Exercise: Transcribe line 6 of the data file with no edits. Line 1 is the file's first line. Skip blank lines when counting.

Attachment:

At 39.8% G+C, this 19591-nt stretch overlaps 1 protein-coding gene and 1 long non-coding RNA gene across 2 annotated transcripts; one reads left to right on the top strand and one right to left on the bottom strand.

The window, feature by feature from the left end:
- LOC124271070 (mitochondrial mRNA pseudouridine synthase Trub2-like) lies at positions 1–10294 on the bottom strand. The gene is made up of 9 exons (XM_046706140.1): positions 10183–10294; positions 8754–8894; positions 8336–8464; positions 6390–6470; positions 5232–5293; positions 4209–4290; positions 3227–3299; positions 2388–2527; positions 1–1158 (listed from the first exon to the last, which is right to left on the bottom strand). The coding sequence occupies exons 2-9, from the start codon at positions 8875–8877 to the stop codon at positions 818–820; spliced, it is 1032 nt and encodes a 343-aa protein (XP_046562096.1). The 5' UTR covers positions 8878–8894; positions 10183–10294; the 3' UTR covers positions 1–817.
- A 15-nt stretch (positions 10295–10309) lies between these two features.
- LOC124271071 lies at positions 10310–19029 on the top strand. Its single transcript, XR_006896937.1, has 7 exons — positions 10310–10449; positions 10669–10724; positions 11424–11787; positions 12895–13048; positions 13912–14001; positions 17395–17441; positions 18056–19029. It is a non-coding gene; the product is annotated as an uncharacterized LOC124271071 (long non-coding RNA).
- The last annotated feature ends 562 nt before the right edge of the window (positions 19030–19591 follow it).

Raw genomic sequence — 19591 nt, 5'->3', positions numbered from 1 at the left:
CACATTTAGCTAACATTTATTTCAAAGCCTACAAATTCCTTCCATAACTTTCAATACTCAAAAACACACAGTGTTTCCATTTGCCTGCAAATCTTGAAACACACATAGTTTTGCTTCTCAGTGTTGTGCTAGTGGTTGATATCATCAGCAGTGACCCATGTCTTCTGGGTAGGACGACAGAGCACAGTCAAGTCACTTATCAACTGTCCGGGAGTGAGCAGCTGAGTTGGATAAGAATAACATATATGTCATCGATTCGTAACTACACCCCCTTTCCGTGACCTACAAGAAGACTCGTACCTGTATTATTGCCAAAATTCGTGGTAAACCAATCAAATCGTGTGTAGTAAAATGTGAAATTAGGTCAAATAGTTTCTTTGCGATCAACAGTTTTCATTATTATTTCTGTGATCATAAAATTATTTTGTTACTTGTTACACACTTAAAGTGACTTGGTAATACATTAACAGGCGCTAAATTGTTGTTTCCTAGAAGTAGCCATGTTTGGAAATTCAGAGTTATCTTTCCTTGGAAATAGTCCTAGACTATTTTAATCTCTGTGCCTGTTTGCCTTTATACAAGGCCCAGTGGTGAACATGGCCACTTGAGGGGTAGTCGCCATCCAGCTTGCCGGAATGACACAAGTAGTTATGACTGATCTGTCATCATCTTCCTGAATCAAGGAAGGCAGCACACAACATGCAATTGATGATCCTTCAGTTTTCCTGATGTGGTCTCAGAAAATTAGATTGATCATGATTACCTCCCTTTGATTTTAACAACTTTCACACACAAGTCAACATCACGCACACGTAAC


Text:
- The last annotated feature ends 562 nt before the right edge of the window (positions 19030–19591 follow it).